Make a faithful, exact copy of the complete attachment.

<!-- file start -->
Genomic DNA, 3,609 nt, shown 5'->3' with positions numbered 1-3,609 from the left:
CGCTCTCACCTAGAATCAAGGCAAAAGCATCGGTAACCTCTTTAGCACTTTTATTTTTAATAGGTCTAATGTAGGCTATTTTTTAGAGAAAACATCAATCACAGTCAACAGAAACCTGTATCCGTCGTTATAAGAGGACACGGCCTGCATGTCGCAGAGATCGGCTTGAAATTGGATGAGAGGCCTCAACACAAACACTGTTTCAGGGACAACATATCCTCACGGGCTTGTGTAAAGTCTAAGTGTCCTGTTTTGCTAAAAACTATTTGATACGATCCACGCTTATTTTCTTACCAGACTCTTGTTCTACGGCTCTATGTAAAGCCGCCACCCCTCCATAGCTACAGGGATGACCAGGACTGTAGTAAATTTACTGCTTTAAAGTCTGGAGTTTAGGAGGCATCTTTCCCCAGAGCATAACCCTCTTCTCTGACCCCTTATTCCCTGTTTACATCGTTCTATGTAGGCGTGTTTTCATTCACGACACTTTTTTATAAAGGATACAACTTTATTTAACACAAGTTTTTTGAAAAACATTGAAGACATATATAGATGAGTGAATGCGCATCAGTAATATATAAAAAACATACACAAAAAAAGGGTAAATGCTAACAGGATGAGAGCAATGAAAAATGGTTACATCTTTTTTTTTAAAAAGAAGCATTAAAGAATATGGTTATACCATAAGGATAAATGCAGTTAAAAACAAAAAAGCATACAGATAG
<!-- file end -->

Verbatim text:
Genomic DNA, 3,609 nt, shown 5'->3' with positions numbered 1-3,609 from the left:
CGCTCTCACCTAGAATCAAGGCAAAAGCATCGGTAACCTCTTTAGCACTTTTATTTTTAATAGGTCTAATGTAGGCTATTTTTTAGAGAAAACATCAATCACAGTCAACAGAAACCTGTATCCGTCGTTATAAGAGGACACGGCCTGCATGTCGCAGAGATCGGCTTGAAATTGGATGAGAGGCCTCAACACAAACACTGTTTCAGGGACAACATATCCTCACGGGCTTGTGTAAAGTCTAAGTGTCCTGTTTTGCTAAAAACTATTTGATACGATCCACGCTTATTTTCTTACCAGACTCTTGTTCTACGGCTCTATGTAAAGCCGCCACCCCTCCATAGCTACAGGGATGACCAGGACTGTAGTAAATTTACTGCTTTAAAGTCTGGAGTTTAGGAGGCATCTTTCCCCAGAGCATAACCCTCTTCTCTGACCCCTTATTCCCTGTTTACATCGTTCTATGTAGGCGTGTTTTCATTCACGACACTTTTTTATAAAGGATACAACTTTATTTAACACAAGTTTTTTGAAAAACATTGAAGACATATATAGATGAGTGAATGCGCATCAGTAATATATAAAAAACATACACAAAAAAAGGGTAAATGCTAACAGGATGAGAGCAATGAAAAATGGTTACATCTTTTTTTTTAAAAAGAAGCATTAAAGAATATGGTTATACCATAAGGATAAATGCAGTTAAAAACAAAAAAGCATACAGATAG